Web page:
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How To Turn Ad Clicks Into Customers With Content Marketing

Dave McIndoe

Founder and President of Netwave Interactive Marketing, a branding, strategic and creative marketing agency.

In a previous article, I suggested that advertising should be viewed as an ongoing investment. That’s because it can continue to introduce you to new and potential customers.

I've found that the key to seeing a return on your advertising investment is to pair it with an ongoing content strategy. When someone sees your ad, your work has only begun. You've created awareness. Now you need to showcase your value to your prospects.

Here are a few tips to consistently produce engaging content that creates and maintains a conversation around your brand.

Segment Your Audience

One of the great things about content marketing — and digital marketing as a whole — is that you can filter different prospects to different types of content. When consumers click on an ad for a new mobile banking tool, for example, the bank can then re-target them with follow-up ads related to other digital tools, since they have indicated an interest in digital banking. Meanwhile, users who click on a different ad for, say, mortgages, can be sent content related to rates, mortgage calculators and alternative financing options.

Rather than speaking to the masses, segmenting your audience helps you zero in on the best opportunities to convert. Start by identifying who you want to reach with your content. From there, keep your segments organized, and develop a content strategy tailored to each one. For example, some groups might be particularly receptive to Instagram posts, while others spend more of their time on LinkedIn. Maybe you even have a segment that is willing to download a deep thought leadership piece, such as a white paper, in exchange for their email address.

Commit To Quality (i.e., Relevancy)

You’ve spent advertising dollars to attract highly qualified prospects. Don’t waste the investment by following up with bland, generic content.

Quality content often requires input from the experts within your company and incorporates brand messaging, multimedia and user experience. You don’t necessarily need the experts to write the content; you just need them to buy into taking 15 to 30 minutes out of their day to provide the information to your marketing team (and, more precisely, a content writer). Think beyond the static blog article — quality content can include video snippets, infographics and other formats besides plain text.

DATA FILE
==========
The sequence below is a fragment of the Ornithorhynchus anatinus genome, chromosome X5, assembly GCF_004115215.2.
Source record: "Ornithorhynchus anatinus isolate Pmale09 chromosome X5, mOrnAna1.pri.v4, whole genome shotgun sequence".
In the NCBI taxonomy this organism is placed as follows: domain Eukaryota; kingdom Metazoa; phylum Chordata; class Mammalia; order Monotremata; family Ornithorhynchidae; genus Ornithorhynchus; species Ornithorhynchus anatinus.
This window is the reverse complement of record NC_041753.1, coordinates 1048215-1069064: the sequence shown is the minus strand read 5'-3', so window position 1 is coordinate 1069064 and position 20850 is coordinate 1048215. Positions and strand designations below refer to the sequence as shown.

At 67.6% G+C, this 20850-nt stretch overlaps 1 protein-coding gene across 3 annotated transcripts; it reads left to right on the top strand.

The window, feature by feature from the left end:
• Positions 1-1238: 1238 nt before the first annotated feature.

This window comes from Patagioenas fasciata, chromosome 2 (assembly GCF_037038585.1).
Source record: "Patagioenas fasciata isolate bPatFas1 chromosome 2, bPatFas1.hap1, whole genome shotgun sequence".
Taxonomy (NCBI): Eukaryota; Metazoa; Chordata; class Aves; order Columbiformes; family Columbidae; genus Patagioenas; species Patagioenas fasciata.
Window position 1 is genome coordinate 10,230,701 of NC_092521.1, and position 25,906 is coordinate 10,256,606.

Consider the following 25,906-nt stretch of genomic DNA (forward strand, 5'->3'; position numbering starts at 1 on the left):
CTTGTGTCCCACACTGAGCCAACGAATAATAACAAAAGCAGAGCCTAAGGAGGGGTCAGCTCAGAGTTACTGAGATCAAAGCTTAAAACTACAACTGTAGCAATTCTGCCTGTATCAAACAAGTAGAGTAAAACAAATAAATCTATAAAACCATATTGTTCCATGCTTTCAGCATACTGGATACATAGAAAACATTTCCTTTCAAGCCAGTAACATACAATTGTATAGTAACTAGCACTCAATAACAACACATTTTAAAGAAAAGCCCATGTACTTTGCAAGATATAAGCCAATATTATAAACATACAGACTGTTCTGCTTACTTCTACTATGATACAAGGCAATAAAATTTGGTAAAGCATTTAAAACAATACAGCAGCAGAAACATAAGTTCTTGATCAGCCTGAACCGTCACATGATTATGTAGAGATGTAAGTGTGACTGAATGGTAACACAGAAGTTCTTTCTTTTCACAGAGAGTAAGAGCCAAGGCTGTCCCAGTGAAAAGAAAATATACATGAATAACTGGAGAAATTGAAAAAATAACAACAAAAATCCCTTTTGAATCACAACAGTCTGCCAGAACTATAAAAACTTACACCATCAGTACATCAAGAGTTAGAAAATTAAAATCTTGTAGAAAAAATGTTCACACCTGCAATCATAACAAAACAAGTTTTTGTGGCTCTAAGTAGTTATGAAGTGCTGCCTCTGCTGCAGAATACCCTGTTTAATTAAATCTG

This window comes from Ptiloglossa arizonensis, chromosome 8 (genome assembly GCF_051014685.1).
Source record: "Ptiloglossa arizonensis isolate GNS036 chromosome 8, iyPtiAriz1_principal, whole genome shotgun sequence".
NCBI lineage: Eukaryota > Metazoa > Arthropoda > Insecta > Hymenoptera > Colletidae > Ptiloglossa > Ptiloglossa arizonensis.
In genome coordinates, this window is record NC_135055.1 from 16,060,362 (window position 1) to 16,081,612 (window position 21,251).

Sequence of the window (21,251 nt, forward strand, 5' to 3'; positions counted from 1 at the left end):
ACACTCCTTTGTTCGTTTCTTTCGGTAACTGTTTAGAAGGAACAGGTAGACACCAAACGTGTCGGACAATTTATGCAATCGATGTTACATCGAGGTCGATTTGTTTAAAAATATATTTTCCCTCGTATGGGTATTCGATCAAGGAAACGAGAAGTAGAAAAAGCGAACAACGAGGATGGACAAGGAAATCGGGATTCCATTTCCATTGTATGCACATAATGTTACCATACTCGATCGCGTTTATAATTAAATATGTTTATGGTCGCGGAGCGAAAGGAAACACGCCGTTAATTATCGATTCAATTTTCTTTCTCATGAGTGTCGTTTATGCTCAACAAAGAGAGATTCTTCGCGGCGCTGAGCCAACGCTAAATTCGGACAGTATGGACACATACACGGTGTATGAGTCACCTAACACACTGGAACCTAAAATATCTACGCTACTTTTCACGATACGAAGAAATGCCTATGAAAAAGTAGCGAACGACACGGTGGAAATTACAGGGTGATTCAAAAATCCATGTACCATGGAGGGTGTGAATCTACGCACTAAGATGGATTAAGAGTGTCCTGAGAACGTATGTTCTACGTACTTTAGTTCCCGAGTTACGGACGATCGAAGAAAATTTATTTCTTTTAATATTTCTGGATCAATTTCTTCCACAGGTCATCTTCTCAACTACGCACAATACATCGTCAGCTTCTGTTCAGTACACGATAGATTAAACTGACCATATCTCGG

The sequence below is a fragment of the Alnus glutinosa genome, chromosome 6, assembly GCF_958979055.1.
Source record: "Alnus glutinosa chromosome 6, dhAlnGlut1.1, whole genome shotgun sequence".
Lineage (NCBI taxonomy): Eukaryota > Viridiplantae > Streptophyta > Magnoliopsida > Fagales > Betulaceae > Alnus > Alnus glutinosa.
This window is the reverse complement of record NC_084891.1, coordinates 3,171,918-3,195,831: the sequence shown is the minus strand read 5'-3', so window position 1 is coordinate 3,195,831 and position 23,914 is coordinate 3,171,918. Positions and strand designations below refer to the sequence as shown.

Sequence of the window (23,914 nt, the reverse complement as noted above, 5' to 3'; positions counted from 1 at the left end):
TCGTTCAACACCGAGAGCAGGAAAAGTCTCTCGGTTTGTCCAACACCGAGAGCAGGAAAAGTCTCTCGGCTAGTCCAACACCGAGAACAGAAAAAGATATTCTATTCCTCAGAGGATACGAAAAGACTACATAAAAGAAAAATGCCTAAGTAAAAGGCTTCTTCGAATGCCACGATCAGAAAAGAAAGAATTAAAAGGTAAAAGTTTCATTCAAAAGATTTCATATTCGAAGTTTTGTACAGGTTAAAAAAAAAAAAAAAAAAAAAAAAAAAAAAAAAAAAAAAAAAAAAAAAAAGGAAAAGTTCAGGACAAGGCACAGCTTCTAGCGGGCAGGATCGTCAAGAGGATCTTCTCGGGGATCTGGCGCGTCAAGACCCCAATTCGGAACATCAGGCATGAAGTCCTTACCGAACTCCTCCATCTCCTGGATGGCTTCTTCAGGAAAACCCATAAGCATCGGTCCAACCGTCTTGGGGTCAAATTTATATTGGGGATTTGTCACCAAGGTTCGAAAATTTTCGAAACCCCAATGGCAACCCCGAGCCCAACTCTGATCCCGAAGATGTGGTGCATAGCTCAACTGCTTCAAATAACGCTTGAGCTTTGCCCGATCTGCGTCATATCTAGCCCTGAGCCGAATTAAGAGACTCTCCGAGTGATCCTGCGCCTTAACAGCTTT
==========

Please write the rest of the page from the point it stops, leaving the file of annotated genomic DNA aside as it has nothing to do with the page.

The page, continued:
To ensure that your content is relevant, refer back to your audience segments. What is helpful to them? Are they looking for information or entertainment? Where are they in their buyer journey, and what will empower them to take the next step? The more you can understand their needs, the more trust and familiarity you'll be able to build.

Keep Going

We live in an age where people are more receptive to advertising than you might expect.

According to the Content Marketing Institute, "61% of U.S. online consumers have made a purchase based on recommendations from a blog," so it's safe to say that helpful, informative content isn’t usually considered spam. It’s something that many consumers increasingly seek to help guide their buying decisions. They will continue to visit your website, read your blog articles, open your email blasts and generally listen to you as long as you’re earning your credibility and their trust.

Most companies can manage to create great content for a week, a month or maybe even a year. The challenge is keeping up with it for good. At times, it can be as simple as updating an old blog post with new, timely information. Nevertheless, content is very much a creative endeavor that may require a dedicated team, including a copywriter, graphic designer, photographer, videographer and content manager.

Branch Out

Targeted, quality content alone may not be enough to sustain your content marketing efforts. Be resourceful, and develop an ecosystem of content that can be repurposed and cross-referenced in many ways. One blog article might lend itself to 10 more articles on smaller topics. Every article can be converted into an email blast. The 11 articles you've now created could generate 50 social media posts highlighting even smaller points within the smaller topics. Drilling down enables you to branch out and get more mileage from each piece of content you create.

All of this sounds hard because it often is. But you can feel better about your advertising spending when you’re building an audience of dedicated followers rather than relying on instant conversions from a given ad or campaign.



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